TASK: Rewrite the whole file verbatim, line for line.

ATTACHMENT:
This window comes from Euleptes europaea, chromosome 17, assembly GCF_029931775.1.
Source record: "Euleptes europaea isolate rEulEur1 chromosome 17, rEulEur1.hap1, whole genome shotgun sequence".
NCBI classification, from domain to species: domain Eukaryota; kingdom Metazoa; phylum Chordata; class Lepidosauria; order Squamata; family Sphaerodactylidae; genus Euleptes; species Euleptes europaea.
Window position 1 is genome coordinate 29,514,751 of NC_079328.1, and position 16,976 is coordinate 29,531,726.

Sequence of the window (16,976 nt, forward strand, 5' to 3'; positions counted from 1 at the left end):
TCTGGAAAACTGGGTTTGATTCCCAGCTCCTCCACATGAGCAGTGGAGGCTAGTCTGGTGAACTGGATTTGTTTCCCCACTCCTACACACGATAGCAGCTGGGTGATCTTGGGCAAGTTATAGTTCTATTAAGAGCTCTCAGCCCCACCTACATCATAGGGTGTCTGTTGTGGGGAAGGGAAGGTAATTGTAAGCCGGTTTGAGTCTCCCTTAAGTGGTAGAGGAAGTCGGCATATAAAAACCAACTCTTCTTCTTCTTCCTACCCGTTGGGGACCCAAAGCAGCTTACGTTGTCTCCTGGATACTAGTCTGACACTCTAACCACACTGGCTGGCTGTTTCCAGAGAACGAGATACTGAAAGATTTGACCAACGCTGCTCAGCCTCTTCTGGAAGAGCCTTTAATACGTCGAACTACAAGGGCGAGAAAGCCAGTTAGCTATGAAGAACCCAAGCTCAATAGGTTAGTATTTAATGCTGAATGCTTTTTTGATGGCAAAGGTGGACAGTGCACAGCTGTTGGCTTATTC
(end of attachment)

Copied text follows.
This window comes from Euleptes europaea, chromosome 17, assembly GCF_029931775.1.
Source record: "Euleptes europaea isolate rEulEur1 chromosome 17, rEulEur1.hap1, whole genome shotgun sequence".
NCBI classification, from domain to species: domain Eukaryota; kingdom Metazoa; phylum Chordata; class Lepidosauria; order Squamata; family Sphaerodactylidae; genus Euleptes; species Euleptes europaea.
Window position 1 is genome coordinate 29,514,751 of NC_079328.1, and position 16,976 is coordinate 29,531,726.

Sequence of the window (16,976 nt, forward strand, 5' to 3'; positions counted from 1 at the left end):
TCTGGAAAACTGGGTTTGATTCCCAGCTCCTCCACATGAGCAGTGGAGGCTAGTCTGGTGAACTGGATTTGTTTCCCCACTCCTACACACGATAGCAGCTGGGTGATCTTGGGCAAGTTATAGTTCTATTAAGAGCTCTCAGCCCCACCTACATCATAGGGTGTCTGTTGTGGGGAAGGGAAGGTAATTGTAAGCCGGTTTGAGTCTCCCTTAAGTGGTAGAGGAAGTCGGCATATAAAAACCAACTCTTCTTCTTCTTCCTACCCGTTGGGGACCCAAAGCAGCTTACGTTGTCTCCTGGATACTAGTCTGACACTCTAACCACACTGGCTGGCTGTTTCCAGAGAACGAGATACTGAAAGATTTGACCAACGCTGCTCAGCCTCTTCTGGAAGAGCCTTTAATACGTCGAACTACAAGGGCGAGAAAGCCAGTTAGCTATGAAGAACCCAAGCTCAATAGGTTAGTATTTAATGCTGAATGCTTTTTTGATGGCAAAGGTGGACAGTGCACAGCTGTTGGCTTATTC